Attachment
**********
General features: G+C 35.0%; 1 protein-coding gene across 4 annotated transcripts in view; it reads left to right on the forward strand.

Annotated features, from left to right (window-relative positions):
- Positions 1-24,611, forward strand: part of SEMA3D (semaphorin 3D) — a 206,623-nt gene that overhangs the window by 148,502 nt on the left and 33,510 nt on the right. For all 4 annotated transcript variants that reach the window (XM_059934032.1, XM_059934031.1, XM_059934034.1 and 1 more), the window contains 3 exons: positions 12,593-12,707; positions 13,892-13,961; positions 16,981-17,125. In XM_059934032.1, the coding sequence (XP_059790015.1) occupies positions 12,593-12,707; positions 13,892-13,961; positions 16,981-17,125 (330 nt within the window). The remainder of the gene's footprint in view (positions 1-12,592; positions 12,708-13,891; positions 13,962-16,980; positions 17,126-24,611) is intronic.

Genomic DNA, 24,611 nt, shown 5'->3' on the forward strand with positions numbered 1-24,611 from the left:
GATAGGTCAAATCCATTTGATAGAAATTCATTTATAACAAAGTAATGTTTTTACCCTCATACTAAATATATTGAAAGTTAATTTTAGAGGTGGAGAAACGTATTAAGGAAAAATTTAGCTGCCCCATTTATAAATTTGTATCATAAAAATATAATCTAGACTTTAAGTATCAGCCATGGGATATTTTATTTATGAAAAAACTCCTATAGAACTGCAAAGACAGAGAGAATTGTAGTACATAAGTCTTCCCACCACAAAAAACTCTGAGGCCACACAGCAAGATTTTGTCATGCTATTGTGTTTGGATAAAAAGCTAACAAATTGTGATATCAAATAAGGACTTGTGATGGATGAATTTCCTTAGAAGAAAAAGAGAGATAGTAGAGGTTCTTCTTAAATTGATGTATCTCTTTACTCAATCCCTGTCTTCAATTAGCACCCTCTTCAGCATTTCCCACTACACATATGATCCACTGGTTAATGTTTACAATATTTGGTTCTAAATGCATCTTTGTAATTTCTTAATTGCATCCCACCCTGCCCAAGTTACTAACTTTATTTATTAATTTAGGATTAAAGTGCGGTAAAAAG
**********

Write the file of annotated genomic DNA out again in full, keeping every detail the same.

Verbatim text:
General features: G+C 35.0%; 1 protein-coding gene across 4 annotated transcripts in view; it reads left to right on the forward strand.

Annotated features, from left to right (window-relative positions):
- Positions 1-24,611, forward strand: part of SEMA3D (semaphorin 3D) — a 206,623-nt gene that overhangs the window by 148,502 nt on the left and 33,510 nt on the right. For all 4 annotated transcript variants that reach the window (XM_059934032.1, XM_059934031.1, XM_059934034.1 and 1 more), the window contains 3 exons: positions 12,593-12,707; positions 13,892-13,961; positions 16,981-17,125. In XM_059934032.1, the coding sequence (XP_059790015.1) occupies positions 12,593-12,707; positions 13,892-13,961; positions 16,981-17,125 (330 nt within the window). The remainder of the gene's footprint in view (positions 1-12,592; positions 12,708-13,891; positions 13,962-16,980; positions 17,126-24,611) is intronic.

Genomic DNA, 24,611 nt, shown 5'->3' on the forward strand with positions numbered 1-24,611 from the left:
GATAGGTCAAATCCATTTGATAGAAATTCATTTATAACAAAGTAATGTTTTTACCCTCATACTAAATATATTGAAAGTTAATTTTAGAGGTGGAGAAACGTATTAAGGAAAAATTTAGCTGCCCCATTTATAAATTTGTATCATAAAAATATAATCTAGACTTTAAGTATCAGCCATGGGATATTTTATTTATGAAAAAACTCCTATAGAACTGCAAAGACAGAGAGAATTGTAGTACATAAGTCTTCCCACCACAAAAAACTCTGAGGCCACACAGCAAGATTTTGTCATGCTATTGTGTTTGGATAAAAAGCTAACAAATTGTGATATCAAATAAGGACTTGTGATGGATGAATTTCCTTAGAAGAAAAAGAGAGATAGTAGAGGTTCTTCTTAAATTGATGTATCTCTTTACTCAATCCCTGTCTTCAATTAGCACCCTCTTCAGCATTTCCCACTACACATATGATCCACTGGTTAATGTTTACAATATTTGGTTCTAAATGCATCTTTGTAATTTCTTAATTGCATCCCACCCTGCCCAAGTTACTAACTTTATTTATTAATTTAGGATTAAAGTGCGGTAAAAAG